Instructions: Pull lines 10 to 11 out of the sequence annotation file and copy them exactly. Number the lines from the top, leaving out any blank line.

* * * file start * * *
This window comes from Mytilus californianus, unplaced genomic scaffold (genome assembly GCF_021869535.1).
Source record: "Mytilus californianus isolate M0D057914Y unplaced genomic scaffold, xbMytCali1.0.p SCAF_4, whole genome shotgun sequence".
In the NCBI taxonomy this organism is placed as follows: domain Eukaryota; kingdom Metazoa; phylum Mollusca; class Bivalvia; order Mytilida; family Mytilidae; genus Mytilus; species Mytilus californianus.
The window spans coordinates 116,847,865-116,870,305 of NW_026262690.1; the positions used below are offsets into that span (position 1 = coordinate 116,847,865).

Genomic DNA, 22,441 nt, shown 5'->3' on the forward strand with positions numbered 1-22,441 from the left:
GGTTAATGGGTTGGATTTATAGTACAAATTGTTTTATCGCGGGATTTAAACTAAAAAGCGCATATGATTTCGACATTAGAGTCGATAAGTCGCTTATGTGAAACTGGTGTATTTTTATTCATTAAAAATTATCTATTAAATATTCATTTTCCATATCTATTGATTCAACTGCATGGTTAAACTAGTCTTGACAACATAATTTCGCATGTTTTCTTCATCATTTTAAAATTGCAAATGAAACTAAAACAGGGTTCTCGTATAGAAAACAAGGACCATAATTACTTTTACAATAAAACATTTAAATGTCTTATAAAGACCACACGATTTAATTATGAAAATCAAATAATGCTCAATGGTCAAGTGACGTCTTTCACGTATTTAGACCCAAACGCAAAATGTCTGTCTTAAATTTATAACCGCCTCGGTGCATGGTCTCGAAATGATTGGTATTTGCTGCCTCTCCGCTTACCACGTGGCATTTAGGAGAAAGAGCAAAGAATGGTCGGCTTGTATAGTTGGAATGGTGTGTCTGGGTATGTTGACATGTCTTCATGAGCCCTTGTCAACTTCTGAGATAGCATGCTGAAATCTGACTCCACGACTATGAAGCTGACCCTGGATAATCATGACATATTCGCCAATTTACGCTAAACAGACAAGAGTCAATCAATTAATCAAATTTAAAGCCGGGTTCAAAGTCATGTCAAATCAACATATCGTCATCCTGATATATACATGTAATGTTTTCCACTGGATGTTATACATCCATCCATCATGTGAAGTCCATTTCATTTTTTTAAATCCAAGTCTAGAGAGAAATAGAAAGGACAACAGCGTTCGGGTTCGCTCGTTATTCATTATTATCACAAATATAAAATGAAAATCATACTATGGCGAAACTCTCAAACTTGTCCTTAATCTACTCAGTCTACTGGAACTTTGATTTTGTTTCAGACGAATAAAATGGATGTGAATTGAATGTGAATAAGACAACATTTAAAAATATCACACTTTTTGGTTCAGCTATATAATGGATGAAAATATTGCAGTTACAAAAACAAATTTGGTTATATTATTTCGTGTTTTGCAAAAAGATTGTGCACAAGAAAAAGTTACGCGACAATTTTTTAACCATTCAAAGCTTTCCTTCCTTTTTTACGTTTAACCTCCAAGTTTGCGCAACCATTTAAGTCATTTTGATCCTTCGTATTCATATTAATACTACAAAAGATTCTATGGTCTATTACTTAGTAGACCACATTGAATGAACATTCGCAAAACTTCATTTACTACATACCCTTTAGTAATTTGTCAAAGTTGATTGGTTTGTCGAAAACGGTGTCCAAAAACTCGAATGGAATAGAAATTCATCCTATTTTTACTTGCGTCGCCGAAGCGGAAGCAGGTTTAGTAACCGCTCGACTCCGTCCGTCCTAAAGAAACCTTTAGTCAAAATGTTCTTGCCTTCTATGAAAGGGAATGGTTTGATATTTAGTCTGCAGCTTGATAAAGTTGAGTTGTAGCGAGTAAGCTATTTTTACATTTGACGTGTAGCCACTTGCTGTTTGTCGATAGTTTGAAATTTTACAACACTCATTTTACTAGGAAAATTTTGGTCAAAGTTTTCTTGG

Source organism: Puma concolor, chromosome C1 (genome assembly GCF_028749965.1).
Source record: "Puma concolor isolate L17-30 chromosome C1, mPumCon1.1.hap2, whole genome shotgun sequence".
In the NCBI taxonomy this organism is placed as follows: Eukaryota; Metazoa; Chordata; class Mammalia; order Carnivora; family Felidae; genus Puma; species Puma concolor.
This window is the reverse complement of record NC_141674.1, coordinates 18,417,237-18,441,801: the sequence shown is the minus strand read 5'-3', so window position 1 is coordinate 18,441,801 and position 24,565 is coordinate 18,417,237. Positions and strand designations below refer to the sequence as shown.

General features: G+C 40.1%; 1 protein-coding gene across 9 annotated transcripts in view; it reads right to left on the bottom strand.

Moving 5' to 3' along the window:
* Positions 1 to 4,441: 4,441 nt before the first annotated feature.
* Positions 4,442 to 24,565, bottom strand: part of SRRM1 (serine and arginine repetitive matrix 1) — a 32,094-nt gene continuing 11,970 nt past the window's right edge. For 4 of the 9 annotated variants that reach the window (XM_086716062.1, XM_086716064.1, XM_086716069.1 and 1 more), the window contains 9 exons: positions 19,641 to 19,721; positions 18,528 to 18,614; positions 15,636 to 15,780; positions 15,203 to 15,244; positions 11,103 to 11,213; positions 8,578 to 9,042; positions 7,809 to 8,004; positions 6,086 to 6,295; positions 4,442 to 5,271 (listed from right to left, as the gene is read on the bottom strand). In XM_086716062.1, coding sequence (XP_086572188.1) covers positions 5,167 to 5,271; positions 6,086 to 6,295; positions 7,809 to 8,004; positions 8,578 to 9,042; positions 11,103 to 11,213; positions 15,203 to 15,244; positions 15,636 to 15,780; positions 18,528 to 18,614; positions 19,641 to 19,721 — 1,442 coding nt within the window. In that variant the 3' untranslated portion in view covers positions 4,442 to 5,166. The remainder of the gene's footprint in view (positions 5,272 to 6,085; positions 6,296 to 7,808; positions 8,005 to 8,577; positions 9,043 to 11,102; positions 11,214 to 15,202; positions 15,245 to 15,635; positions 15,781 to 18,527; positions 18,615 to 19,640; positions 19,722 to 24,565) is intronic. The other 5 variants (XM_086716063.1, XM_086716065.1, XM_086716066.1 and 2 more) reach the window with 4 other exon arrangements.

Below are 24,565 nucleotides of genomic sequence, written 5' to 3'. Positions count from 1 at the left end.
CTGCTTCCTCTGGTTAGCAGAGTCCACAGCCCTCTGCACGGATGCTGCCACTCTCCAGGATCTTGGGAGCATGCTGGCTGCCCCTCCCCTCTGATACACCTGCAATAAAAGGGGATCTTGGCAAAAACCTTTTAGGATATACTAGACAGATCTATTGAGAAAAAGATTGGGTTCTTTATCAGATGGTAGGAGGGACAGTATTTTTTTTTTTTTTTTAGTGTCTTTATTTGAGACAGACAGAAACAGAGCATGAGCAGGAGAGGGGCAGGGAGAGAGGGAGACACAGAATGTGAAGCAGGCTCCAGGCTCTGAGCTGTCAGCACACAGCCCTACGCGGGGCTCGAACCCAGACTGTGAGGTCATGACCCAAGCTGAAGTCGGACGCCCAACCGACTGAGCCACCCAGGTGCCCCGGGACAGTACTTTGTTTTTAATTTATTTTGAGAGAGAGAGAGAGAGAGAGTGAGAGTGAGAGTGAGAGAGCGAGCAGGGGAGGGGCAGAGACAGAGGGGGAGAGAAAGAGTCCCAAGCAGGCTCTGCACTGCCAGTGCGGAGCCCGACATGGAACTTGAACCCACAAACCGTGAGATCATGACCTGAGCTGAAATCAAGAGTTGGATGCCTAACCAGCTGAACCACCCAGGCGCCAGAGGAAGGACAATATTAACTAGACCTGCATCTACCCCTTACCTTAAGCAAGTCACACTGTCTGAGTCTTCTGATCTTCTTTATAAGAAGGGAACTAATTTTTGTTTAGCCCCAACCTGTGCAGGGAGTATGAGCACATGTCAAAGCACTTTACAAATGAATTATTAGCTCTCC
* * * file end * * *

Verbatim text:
This window is the reverse complement of record NC_141674.1, coordinates 18,417,237-18,441,801: the sequence shown is the minus strand read 5'-3', so window position 1 is coordinate 18,441,801 and position 24,565 is coordinate 18,417,237. Positions and strand designations below refer to the sequence as shown.

General features: G+C 40.1%; 1 protein-coding gene across 9 annotated transcripts in view; it reads right to left on the bottom strand.